IT strategist Jim Maholic writes that documentation of assumptions and risks is a critical step in any IT strategy, and is appreciated in the C suite.
Are you among those seeking insight on creating a transformational digital strategy? Don’t overlook the assumptions on which you are hanging your transformation’s success.
Your transformation proposal is presenting a vision of the future, a future that is an improvement over what exists today. And while your transformation roadmap will be a carefully and thoughtfully constructed plan, its success is not guaranteed. The success of your execution is completely dependent on your assumptions proving to be true. If you present your strategy without expressing your assumptions, you are – intentionally or not – committing to deliver your strategy without respect to hindering or disruptive factors.
Assumptions lie below the surface, pregnant with unspoken expectations. If, in the future, those assumptions prove false this documentation might provide you with an opportunity to renegotiate completion dates or project costs.
What do I mean by assumptions? Consider these:
- Are you assuming that the high-performing leadership team and project managers you command today will remain intact for the multi-year journey that you’re laying out in your roadmap?
- Are you assuming that the fullness of the solution you are proposing will be implemented as-is, without any custom modifications?
- Are you assuming your users will eagerly and enthusiastically adopt your new solution without offering resistance?
- Are you assuming that there will be no external disruptions to your timeline, including geopolitical actions, catastrophic health events, new government regulations, extreme acts of nature (storms, earthquakes, large-scale power outages, etc.)?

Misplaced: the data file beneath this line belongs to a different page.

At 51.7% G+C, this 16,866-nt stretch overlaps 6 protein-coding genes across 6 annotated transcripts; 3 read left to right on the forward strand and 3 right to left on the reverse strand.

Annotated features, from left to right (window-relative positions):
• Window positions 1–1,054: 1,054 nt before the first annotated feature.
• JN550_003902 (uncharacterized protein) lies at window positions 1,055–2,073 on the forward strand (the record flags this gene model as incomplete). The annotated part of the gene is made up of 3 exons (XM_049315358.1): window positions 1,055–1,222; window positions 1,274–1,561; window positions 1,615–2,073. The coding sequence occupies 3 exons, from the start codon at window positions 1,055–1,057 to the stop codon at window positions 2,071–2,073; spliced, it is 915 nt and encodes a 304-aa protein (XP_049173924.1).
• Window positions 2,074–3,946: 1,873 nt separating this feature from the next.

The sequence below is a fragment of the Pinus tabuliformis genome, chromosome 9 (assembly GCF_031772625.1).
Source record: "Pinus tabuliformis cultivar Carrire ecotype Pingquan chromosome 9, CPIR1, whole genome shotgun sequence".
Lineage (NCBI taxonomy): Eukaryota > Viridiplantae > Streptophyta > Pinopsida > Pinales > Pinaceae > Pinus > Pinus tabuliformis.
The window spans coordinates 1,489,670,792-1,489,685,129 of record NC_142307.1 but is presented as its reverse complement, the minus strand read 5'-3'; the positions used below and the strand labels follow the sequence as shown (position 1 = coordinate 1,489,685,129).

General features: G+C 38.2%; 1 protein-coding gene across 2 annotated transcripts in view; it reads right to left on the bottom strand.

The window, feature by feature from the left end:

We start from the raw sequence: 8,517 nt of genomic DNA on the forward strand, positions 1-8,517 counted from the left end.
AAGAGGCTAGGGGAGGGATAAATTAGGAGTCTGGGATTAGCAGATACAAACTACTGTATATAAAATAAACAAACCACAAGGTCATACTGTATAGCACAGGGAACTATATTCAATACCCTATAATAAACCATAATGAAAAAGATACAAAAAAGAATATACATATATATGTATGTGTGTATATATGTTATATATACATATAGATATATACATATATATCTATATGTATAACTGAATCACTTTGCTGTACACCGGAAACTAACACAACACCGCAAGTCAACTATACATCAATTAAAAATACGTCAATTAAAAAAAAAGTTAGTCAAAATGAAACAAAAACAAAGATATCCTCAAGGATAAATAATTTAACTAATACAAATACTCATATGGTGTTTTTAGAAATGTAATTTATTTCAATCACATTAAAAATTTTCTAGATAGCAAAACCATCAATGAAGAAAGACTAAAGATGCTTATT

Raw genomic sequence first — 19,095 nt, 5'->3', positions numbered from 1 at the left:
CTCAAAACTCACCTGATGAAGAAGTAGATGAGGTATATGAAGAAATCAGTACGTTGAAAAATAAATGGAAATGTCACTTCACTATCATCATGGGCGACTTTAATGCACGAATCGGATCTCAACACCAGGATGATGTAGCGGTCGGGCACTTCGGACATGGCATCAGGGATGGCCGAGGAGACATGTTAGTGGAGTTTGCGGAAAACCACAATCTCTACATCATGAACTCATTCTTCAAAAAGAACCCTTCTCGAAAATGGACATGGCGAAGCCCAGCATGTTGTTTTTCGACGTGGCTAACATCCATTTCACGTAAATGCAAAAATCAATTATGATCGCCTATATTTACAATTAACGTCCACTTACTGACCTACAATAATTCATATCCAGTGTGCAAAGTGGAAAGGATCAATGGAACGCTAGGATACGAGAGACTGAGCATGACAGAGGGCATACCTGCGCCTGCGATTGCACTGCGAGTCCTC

These are just a few of the things that could disrupt your ability to deliver the initiative on time and on budget.
Your list of assumptions will create a lively discussion when you present your strategic plan to your fellow executives. You can expect at least one reviewer to state, “We can’t assume that. We don’t know that to be true.” That’s the very reason that you present these assumptions. When such a comment is raised you will have a great opportunity to discuss the considerations necessary to adjust the corresponding expectations (and timelines and budgets) should those assumptions prove false.
When assumptions prove false, risks are introduced. You are proposing an initiative that will transform your organization. In my book, IT Strategy, I wrote that risks can commonly be divided into five categories: schedule, budget, technology, culture and market dynamics.
Drilling down one more layer in risk identification reveals the need to assign risks to the nine components of, what I call in the book, the Deliberation dimension. This detailed matrix might look like the example below.
Figure 1. Risk Identification Matrix
One effective way to present risks is to use a two-column table, as shown below. The first column would state the risk, and the second column would elaborate the implications of that risk. Management will appreciate that you have taken the time to present both the risks and the implications of those risks. Expect that your reviewers will introduce alternative mitigation approaches, but don’t let that diminish your enthusiasm. These alternatives simply mean that the reviewers are engaged with you in the process.
Figure 2. Risk Evaluation Table
Consult Risk Experts